New year, new rules
Additional security measures are added to campus
October 7, 2022
Change is coming to the campus. It is inevitable due to the fact that the safety of students is at risk. It will be something that will affect all students and take time to get used to. But it will be something that could ease the minds of students, teachers and parents.
With school shootings on the forefront, TISD started implementing additional security measures around campuses. Since the first day of school, all classroom doors remain locked, and a fence will be built around the perimeter of the campus.
“We’ve already done some security measures here just because Texas High is such an open campus, so we have worked with Ken Reese, our director of operations, to lock down a lot more doors than typically would stay open, and then the fencing will obviously help with that,” Principal Patti O’Bannon said. “There are other things that the district is currently looking at such as RFID badges. Our teachers will be receiving those, probably in January. Teachers will have these cards to access [buildings]. Eventually, it could be that students have the card access to get them into certain buildings.”
With the Uvalde scare, staff are not willing to take risks. Badges are what differentiate the adults on campus.
“[There has been] a lot of talk of the changes that have been implemented and that are coming. They’re more adamant,” principles of law teacher Jeff Crowson said. “Administrators and our teachers are more observant. If you don’t have a badge on, you’re definitely going to get asked about it.”
A fence was always going to be in our future, but with the concerns of safety, the idea was brought into motion faster.
“The shooting in Uvalde brought security to the forefront, but [putting a fence up has] always been in our minds at Texas High [before the shooting] because it’s gonna help us contain a very large school,” Texarkana ISD police chief Brad Irvin said.
Not all the security measures are in place yet, but the school has tried to imagine what it would be like. They improvised a way to mimic a fence along the campus, and guards control who enters the premises.
“We tried to replicate what it might be like already as schools began. We have already closed off areas with cones, such as the PAC,” O’Bannon said. “We’ve already got measures in place now with our guard shacks, where they have a device that is scanning ID badges so that they know when parents or anybody else that has business here comes on campus and when they leave.”
Though not all the plans have been discussed in depth, the district has an idea and discussions will be held soon.
As of now, there is still a sense of uncertainty about how everything will work.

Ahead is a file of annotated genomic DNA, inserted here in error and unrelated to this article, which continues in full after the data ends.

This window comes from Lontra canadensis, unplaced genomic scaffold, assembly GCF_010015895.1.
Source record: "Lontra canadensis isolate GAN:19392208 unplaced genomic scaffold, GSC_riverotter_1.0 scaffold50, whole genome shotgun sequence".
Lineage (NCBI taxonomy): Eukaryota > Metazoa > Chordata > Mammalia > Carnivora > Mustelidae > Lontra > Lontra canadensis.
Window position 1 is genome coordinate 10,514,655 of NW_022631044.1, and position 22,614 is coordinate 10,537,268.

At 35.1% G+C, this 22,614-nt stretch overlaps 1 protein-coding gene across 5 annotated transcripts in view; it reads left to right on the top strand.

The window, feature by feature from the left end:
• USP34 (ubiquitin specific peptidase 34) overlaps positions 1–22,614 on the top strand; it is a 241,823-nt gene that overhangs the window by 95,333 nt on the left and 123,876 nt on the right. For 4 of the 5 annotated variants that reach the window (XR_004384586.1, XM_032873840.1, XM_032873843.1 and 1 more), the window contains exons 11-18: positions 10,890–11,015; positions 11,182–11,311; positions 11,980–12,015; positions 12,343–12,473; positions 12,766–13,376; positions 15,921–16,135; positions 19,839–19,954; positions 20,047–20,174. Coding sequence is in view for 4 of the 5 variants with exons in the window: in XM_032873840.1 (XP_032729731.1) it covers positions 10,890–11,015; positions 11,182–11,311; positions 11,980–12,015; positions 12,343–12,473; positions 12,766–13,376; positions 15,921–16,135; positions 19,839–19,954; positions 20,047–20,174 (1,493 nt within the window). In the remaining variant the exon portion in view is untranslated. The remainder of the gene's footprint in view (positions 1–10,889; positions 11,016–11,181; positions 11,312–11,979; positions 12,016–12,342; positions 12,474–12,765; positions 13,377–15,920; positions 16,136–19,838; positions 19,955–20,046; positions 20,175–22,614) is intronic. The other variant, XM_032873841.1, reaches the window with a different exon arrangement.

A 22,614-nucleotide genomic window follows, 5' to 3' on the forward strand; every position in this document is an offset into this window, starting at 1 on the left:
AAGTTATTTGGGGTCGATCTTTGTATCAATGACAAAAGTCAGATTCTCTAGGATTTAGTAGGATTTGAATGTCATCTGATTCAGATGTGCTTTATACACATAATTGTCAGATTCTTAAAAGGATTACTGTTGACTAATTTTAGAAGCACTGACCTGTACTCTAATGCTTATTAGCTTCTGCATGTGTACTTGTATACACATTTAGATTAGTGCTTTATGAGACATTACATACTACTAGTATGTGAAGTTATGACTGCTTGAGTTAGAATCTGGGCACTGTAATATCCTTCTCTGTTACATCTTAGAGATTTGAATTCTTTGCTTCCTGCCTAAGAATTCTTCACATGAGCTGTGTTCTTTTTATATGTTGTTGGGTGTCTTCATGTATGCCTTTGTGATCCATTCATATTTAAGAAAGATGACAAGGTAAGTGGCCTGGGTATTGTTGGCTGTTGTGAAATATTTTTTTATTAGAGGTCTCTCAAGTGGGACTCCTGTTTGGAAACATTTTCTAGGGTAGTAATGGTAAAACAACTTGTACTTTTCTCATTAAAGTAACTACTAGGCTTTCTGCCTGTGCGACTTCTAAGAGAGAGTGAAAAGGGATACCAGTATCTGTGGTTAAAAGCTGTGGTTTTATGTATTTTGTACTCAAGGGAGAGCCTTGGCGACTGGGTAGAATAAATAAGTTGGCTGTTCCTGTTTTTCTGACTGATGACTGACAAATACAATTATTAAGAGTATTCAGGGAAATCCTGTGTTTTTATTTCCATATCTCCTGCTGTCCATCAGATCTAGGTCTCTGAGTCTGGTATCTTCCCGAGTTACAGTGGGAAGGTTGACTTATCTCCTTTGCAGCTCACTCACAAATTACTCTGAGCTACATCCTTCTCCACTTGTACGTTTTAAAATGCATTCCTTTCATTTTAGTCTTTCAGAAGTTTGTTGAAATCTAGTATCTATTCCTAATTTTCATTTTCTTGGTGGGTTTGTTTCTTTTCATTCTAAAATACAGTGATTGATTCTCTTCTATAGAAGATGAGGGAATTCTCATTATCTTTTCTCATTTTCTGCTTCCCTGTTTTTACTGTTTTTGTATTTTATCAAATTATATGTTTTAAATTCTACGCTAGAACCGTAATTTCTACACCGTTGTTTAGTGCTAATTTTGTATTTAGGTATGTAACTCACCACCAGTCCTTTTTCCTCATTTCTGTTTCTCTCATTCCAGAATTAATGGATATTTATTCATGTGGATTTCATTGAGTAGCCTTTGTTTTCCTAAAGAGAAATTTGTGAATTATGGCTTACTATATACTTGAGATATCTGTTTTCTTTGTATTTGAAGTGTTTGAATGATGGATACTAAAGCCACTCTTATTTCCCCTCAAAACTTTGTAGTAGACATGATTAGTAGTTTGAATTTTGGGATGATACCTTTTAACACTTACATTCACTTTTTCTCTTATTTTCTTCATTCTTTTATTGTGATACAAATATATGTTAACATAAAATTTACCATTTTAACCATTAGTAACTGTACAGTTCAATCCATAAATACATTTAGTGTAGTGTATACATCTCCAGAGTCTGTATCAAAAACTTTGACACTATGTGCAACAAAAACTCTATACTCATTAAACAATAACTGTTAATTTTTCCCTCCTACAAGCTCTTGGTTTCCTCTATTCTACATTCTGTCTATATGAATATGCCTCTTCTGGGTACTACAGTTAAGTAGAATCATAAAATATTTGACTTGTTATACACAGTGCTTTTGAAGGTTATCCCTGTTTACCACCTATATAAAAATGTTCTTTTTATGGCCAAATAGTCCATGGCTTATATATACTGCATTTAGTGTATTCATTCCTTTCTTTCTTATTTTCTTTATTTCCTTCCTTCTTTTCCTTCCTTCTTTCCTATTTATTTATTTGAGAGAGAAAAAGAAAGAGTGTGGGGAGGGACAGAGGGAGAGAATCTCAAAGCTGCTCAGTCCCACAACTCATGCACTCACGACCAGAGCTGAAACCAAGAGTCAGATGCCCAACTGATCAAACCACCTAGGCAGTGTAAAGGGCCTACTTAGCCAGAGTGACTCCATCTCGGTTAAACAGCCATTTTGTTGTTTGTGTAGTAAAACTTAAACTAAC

“It’s going to be a struggle at first. [We have to figure out] when to open gates and when to keep them closed because buses are coming in and out from different schools or bringing kids in and bringing kids out,” Irvin said. “We’re just gonna have to work through that strategic stuff and make sure that [someone’s at] the fence who will open the gates and who’s going to close them right when the bus leaves during the day.”
Though we won’t see any of the construction begin this semester, we can see it in the near future. The district is currently coming up with the money to pay for it.
“Our director of operations is taking bids for the fencing, and then it has to go through a process of approval by the board,” O’Bannon said. “I don’t anticipate any fencing to begin until probably January.”
The Uvalde shooting was a wake-up call for the state and people all over the country. New mandated rules were put in place by the state.
“We already had some security measures in place, but I will say because of the Uvalde incident, the state did put into place some additional guidelines,” O’Bannon said. “A lot of the upgrades that we’re doing are requirements of the state as far as when we do certain safety drills and how many safety drills we do.”
Of course, there’s a downside to everything, but when safety is at risk, a small inconvenience is nothing to take into consideration.
“The only downside that I could think of is it’s not always convenient to have to walk around or go around. But when you’re talking about student safety and staff safety, I just don’t think that inconvenience should be something that is considered,” O’Bannon said. “Our number one priority is to make sure that our students and staff are safe. So if we have to walk a little further, then that just means that we have to walk a little further, and sometimes that may seem inconvenient, but we have to remember what our end in mind goal is, which is safety.”
Texas High isn’t the only campus getting new safety measures. All schools in the district are getting upgrades too.
“[All schools are] going to be getting [additional security],” Irvin said. “Texas Middle School will be getting a fence as well, and elementaries are going to get access control. It’s a lot easier to contain a one building [campus] than [something] like Texas High, so that’s why the fences are going around both [THS and TMS].”
The fence is the best option we have for security. It would control who enters the campus, and intruders would have a hard time trying to break in because the fence is going to be iron rods, similar to the Grim Stadium.
“Somebody crawling over a fence is very noticeable,” Crowson said. “I definitely believe the fence is just another added measure of security that will keep us safe.”